Figure 5.17. Select only the soccer ball from the second photo.

5. Copy the ball and paste it down in the original photo on top of the original soccer ball.

6. Resize the ball in its new layer so it's exactly the size as the ball it replaces.

7. Use the Clone Stamp tool to erase the original ball from the background image.

8. Make the replacement ball match the photo a little more closely by performing these modifications:

• Use Image > Transform > Rotate to rotate the ball a little counterclockwise so its brightest surface is upwards, matching the direction of the sunlight in the original photo (almost exactly overhead, but a little to the right).

• Use the Burn tool with a soft brush to darken the underside of the soccer ball.

• Use Image > Adjustments > Brightness/Contrast to adjust the brightness and contrast of the ball so it looks more natural in the image. You'll need to judge the amount of brightness and contrast to apply visually. Just move the sliders until the ball looks "best."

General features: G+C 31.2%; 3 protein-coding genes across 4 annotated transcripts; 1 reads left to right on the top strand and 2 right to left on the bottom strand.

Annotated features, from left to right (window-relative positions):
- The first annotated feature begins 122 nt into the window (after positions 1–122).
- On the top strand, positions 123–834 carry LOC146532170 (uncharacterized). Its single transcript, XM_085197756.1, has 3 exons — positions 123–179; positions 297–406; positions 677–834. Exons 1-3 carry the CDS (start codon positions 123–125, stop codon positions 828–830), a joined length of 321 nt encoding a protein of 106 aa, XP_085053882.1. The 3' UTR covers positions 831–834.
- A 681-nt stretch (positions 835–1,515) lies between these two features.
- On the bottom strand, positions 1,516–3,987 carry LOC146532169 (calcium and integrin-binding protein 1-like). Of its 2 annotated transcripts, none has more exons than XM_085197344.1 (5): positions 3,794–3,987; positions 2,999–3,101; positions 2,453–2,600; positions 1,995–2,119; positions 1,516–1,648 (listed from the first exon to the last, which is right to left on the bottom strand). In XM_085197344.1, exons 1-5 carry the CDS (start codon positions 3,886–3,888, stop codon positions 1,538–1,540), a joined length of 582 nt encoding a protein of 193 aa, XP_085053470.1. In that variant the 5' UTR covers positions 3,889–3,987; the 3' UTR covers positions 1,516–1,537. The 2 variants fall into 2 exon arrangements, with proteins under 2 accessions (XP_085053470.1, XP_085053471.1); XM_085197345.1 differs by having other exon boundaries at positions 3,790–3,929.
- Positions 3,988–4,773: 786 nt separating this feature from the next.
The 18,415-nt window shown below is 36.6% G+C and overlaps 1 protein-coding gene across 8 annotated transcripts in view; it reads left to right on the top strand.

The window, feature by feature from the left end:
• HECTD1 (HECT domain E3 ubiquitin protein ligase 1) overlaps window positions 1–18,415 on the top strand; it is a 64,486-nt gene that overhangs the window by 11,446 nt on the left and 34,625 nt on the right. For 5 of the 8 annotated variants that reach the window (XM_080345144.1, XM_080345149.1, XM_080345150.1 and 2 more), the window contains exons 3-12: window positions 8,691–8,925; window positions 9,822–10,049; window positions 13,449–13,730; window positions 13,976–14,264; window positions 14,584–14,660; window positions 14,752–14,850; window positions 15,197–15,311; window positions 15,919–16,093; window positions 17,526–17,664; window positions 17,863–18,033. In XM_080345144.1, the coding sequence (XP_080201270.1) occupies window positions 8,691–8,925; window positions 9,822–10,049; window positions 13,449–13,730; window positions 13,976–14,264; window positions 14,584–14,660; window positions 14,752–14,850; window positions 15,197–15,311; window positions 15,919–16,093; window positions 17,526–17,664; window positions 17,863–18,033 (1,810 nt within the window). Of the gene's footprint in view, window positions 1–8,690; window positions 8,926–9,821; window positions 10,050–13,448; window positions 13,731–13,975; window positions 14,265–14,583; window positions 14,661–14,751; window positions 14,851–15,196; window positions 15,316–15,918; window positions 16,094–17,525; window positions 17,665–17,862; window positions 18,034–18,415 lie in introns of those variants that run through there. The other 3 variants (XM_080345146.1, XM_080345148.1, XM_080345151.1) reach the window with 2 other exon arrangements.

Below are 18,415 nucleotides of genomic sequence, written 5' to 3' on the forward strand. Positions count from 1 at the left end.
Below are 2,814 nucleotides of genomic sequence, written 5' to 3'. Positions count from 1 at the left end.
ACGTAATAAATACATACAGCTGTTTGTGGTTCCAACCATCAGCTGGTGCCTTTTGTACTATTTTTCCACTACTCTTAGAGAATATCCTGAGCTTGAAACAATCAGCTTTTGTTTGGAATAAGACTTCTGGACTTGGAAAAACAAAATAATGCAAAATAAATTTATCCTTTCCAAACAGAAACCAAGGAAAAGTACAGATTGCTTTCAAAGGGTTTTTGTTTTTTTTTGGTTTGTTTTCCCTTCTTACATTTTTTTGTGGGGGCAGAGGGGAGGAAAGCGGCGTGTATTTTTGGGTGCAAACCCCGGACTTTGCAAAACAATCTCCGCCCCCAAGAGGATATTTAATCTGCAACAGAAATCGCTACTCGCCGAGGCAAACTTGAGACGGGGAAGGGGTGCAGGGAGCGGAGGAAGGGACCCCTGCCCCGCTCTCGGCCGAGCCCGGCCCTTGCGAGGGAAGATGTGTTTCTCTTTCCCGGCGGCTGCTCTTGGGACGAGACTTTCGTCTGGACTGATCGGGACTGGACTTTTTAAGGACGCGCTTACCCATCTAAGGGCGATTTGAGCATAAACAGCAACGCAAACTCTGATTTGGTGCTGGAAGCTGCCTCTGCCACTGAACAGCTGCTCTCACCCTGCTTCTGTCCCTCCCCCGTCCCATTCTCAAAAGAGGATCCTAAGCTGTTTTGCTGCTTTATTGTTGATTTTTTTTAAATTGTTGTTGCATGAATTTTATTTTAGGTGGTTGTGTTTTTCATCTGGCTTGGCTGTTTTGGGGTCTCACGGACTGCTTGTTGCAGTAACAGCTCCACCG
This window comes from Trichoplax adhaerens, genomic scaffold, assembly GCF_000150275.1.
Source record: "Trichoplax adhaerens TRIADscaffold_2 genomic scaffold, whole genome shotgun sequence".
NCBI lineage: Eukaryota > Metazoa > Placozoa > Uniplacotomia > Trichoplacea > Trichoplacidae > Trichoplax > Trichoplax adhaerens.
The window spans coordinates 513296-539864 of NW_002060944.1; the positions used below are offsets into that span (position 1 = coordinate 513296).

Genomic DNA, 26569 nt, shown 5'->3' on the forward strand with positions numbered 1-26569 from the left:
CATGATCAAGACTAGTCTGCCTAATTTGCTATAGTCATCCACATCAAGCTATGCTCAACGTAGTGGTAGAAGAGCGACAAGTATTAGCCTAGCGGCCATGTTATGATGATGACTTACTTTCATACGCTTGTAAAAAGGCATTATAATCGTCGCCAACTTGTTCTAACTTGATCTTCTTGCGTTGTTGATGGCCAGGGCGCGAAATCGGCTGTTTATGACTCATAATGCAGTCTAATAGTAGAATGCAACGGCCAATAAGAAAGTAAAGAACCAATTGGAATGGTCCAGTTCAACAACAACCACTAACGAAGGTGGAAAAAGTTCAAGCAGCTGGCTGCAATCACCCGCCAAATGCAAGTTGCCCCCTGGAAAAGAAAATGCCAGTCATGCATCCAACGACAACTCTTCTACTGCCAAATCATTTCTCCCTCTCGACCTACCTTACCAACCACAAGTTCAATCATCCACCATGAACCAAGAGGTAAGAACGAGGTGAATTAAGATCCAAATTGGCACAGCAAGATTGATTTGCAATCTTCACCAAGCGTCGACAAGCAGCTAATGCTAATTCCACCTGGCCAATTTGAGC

• Use the Filter > Blur > Motion Blur filter, with the Distance setting at 11 pixels to give the ball a little blur.

The finished photo will look like Figure 5.18. In Chapter 8 you'll learn how to do other interesting things with photos like these, such as add motion blur streaks to the players themselves.

Figure 5.18. The finished photo is a lot more interesting with the new, composited elements and added blur.

Figure 5.18. The finished photo is a lot more interesting with the new, composited elements and added blur.

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